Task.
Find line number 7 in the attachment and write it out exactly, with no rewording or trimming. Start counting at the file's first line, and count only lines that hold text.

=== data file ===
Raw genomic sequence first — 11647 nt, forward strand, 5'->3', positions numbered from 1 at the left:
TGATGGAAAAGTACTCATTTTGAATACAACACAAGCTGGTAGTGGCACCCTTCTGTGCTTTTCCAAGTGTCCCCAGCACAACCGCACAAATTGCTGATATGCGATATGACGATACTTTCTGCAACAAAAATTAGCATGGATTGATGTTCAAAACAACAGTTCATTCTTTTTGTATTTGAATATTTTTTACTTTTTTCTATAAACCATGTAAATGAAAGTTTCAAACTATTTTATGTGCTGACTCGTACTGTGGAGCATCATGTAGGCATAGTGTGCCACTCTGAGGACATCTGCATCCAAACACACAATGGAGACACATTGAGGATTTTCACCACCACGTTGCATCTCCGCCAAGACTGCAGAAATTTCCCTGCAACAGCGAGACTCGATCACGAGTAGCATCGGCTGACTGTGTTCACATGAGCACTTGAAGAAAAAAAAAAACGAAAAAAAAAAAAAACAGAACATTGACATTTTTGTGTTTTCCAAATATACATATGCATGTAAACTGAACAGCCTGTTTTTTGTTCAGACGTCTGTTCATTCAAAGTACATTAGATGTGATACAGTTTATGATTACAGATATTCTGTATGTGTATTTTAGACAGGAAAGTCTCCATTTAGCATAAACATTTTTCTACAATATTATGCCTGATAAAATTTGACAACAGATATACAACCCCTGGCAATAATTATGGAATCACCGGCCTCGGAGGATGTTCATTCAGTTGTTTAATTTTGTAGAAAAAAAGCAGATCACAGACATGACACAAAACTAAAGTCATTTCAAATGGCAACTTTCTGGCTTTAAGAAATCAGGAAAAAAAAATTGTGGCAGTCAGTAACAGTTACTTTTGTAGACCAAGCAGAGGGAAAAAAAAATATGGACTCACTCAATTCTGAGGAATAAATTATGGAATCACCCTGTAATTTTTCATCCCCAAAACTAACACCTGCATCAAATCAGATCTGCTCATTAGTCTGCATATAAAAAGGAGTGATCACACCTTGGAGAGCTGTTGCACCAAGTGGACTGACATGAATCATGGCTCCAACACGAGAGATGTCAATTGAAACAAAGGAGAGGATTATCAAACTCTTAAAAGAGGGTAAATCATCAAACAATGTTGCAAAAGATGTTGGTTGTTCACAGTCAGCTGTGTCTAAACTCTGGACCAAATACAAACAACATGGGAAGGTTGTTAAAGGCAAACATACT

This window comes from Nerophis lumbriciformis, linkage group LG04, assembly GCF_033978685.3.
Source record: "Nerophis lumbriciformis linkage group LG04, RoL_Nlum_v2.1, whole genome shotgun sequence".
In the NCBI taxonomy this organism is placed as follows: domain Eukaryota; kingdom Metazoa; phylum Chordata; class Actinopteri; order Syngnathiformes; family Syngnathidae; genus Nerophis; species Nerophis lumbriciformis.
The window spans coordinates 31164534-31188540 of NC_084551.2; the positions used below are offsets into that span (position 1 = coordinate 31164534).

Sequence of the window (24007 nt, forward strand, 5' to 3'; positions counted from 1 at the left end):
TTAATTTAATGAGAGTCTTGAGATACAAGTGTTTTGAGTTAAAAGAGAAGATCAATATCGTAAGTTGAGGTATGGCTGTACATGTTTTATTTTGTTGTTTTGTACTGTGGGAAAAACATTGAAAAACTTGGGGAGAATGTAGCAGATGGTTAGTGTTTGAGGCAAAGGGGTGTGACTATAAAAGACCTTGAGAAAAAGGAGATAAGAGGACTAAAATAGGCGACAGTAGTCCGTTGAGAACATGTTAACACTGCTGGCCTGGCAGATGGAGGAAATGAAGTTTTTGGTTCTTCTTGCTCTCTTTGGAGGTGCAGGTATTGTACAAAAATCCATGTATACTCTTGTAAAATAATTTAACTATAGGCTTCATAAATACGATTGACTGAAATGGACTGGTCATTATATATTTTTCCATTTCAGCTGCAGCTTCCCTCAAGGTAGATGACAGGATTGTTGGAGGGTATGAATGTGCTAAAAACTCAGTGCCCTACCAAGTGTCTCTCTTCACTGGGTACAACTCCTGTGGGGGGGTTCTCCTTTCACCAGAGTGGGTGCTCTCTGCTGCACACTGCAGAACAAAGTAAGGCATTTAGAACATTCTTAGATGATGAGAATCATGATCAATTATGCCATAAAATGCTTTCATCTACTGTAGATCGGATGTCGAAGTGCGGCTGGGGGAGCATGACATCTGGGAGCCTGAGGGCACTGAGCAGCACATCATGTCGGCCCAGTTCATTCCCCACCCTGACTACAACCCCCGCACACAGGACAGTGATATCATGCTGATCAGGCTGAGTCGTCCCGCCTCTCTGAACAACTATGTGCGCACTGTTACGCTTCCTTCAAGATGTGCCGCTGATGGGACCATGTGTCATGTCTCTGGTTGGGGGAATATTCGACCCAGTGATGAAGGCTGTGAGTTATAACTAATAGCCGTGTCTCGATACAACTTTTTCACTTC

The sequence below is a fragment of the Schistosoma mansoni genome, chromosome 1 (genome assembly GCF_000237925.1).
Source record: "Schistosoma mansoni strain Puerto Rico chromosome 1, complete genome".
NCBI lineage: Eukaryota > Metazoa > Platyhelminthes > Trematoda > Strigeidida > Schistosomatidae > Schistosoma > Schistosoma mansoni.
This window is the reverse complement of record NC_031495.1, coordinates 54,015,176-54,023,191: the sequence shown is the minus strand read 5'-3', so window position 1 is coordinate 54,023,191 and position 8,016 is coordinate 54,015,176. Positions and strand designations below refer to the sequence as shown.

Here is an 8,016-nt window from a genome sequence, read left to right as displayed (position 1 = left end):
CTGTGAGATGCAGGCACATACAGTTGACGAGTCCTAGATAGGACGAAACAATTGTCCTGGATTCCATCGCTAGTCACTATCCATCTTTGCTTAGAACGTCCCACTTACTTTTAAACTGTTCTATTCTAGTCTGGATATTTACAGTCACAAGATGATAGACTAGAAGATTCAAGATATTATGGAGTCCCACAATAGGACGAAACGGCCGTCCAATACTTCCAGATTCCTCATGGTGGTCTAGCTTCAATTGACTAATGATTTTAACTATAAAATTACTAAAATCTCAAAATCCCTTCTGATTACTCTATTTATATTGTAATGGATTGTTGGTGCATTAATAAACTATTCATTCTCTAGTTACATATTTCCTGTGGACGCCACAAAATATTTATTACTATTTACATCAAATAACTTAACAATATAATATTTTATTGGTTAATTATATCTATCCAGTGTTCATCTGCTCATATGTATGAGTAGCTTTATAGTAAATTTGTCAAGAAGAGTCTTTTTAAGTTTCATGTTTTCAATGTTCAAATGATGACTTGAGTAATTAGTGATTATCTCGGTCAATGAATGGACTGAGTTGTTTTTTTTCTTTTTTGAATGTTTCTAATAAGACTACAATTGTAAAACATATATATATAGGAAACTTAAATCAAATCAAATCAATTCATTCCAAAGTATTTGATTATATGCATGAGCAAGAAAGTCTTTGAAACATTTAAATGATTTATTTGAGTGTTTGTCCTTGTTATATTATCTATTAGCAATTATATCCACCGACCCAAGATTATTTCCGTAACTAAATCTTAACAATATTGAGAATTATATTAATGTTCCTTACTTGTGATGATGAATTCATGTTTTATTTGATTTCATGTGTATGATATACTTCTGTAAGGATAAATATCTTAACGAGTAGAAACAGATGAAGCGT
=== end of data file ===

Sequence of the window (24007 nt, forward strand, 5' to 3'; positions counted from 1 at the left end):